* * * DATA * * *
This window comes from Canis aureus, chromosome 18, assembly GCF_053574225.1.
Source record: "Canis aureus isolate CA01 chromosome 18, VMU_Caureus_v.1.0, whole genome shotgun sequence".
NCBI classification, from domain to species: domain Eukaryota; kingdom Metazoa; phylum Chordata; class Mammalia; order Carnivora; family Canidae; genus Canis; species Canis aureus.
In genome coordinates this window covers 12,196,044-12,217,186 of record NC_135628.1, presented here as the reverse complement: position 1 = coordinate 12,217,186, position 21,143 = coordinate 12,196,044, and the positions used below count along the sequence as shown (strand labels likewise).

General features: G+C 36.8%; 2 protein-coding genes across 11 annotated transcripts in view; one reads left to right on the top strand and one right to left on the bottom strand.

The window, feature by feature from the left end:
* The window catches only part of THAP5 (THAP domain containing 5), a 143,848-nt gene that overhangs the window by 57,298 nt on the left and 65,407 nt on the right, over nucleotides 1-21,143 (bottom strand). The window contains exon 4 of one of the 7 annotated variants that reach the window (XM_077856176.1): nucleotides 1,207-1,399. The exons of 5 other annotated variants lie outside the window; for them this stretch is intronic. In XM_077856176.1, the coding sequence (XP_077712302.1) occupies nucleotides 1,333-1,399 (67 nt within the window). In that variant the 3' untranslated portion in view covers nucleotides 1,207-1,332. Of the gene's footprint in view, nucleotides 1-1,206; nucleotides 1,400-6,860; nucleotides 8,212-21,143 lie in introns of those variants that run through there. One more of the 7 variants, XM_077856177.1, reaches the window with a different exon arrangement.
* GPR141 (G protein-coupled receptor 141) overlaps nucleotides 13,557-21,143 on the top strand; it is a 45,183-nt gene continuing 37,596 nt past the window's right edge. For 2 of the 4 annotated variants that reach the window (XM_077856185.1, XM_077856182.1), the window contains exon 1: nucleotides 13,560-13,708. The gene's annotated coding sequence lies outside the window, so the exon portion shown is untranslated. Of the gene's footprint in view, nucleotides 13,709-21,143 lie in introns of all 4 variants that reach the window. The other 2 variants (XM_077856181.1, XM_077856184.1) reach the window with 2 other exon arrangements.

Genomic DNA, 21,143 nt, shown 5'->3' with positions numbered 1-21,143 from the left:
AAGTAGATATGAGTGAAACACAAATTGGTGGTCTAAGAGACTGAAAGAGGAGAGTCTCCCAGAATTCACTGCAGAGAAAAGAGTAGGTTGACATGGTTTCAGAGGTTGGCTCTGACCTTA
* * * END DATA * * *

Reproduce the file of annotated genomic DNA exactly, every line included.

This window comes from Canis aureus, chromosome 18, assembly GCF_053574225.1.
Source record: "Canis aureus isolate CA01 chromosome 18, VMU_Caureus_v.1.0, whole genome shotgun sequence".
NCBI classification, from domain to species: domain Eukaryota; kingdom Metazoa; phylum Chordata; class Mammalia; order Carnivora; family Canidae; genus Canis; species Canis aureus.
In genome coordinates this window covers 12,196,044-12,217,186 of record NC_135628.1, presented here as the reverse complement: position 1 = coordinate 12,217,186, position 21,143 = coordinate 12,196,044, and the positions used below count along the sequence as shown (strand labels likewise).

General features: G+C 36.8%; 2 protein-coding genes across 11 annotated transcripts in view; one reads left to right on the top strand and one right to left on the bottom strand.

The window, feature by feature from the left end:
* The window catches only part of THAP5 (THAP domain containing 5), a 143,848-nt gene that overhangs the window by 57,298 nt on the left and 65,407 nt on the right, over nucleotides 1-21,143 (bottom strand). The window contains exon 4 of one of the 7 annotated variants that reach the window (XM_077856176.1): nucleotides 1,207-1,399. The exons of 5 other annotated variants lie outside the window; for them this stretch is intronic. In XM_077856176.1, the coding sequence (XP_077712302.1) occupies nucleotides 1,333-1,399 (67 nt within the window). In that variant the 3' untranslated portion in view covers nucleotides 1,207-1,332. Of the gene's footprint in view, nucleotides 1-1,206; nucleotides 1,400-6,860; nucleotides 8,212-21,143 lie in introns of those variants that run through there. One more of the 7 variants, XM_077856177.1, reaches the window with a different exon arrangement.
* GPR141 (G protein-coupled receptor 141) overlaps nucleotides 13,557-21,143 on the top strand; it is a 45,183-nt gene continuing 37,596 nt past the window's right edge. For 2 of the 4 annotated variants that reach the window (XM_077856185.1, XM_077856182.1), the window contains exon 1: nucleotides 13,560-13,708. The gene's annotated coding sequence lies outside the window, so the exon portion shown is untranslated. Of the gene's footprint in view, nucleotides 13,709-21,143 lie in introns of all 4 variants that reach the window. The other 2 variants (XM_077856181.1, XM_077856184.1) reach the window with 2 other exon arrangements.

Genomic DNA, 21,143 nt, shown 5'->3' with positions numbered 1-21,143 from the left:
AAGTAGATATGAGTGAAACACAAATTGGTGGTCTAAGAGACTGAAAGAGGAGAGTCTCCCAGAATTCACTGCAGAGAAAAGAGTAGGTTGACATGGTTTCAGAGGTTGGCTCTGACCTTA